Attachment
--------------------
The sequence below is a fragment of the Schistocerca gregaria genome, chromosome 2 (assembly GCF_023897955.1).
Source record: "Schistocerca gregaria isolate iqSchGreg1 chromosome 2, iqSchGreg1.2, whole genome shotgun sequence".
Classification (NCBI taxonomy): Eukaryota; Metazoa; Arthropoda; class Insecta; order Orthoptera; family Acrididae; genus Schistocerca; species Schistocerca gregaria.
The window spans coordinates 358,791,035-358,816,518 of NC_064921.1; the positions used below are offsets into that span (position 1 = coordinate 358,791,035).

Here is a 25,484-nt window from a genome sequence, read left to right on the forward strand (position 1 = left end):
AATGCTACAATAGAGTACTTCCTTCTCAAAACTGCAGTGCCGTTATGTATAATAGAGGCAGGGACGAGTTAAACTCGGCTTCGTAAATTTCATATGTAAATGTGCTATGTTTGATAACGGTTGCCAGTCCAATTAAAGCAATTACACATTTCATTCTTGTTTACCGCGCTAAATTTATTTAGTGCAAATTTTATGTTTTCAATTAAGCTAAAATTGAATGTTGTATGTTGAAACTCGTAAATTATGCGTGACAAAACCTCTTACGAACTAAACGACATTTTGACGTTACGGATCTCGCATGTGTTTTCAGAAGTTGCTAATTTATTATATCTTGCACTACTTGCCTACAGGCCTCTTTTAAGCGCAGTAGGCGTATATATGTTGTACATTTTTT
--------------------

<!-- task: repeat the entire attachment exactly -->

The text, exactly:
The sequence below is a fragment of the Schistocerca gregaria genome, chromosome 2 (assembly GCF_023897955.1).
Source record: "Schistocerca gregaria isolate iqSchGreg1 chromosome 2, iqSchGreg1.2, whole genome shotgun sequence".
Classification (NCBI taxonomy): Eukaryota; Metazoa; Arthropoda; class Insecta; order Orthoptera; family Acrididae; genus Schistocerca; species Schistocerca gregaria.
The window spans coordinates 358,791,035-358,816,518 of NC_064921.1; the positions used below are offsets into that span (position 1 = coordinate 358,791,035).

Here is a 25,484-nt window from a genome sequence, read left to right on the forward strand (position 1 = left end):
AATGCTACAATAGAGTACTTCCTTCTCAAAACTGCAGTGCCGTTATGTATAATAGAGGCAGGGACGAGTTAAACTCGGCTTCGTAAATTTCATATGTAAATGTGCTATGTTTGATAACGGTTGCCAGTCCAATTAAAGCAATTACACATTTCATTCTTGTTTACCGCGCTAAATTTATTTAGTGCAAATTTTATGTTTTCAATTAAGCTAAAATTGAATGTTGTATGTTGAAACTCGTAAATTATGCGTGACAAAACCTCTTACGAACTAAACGACATTTTGACGTTACGGATCTCGCATGTGTTTTCAGAAGTTGCTAATTTATTATATCTTGCACTACTTGCCTACAGGCCTCTTTTAAGCGCAGTAGGCGTATATATGTTGTACATTTTTT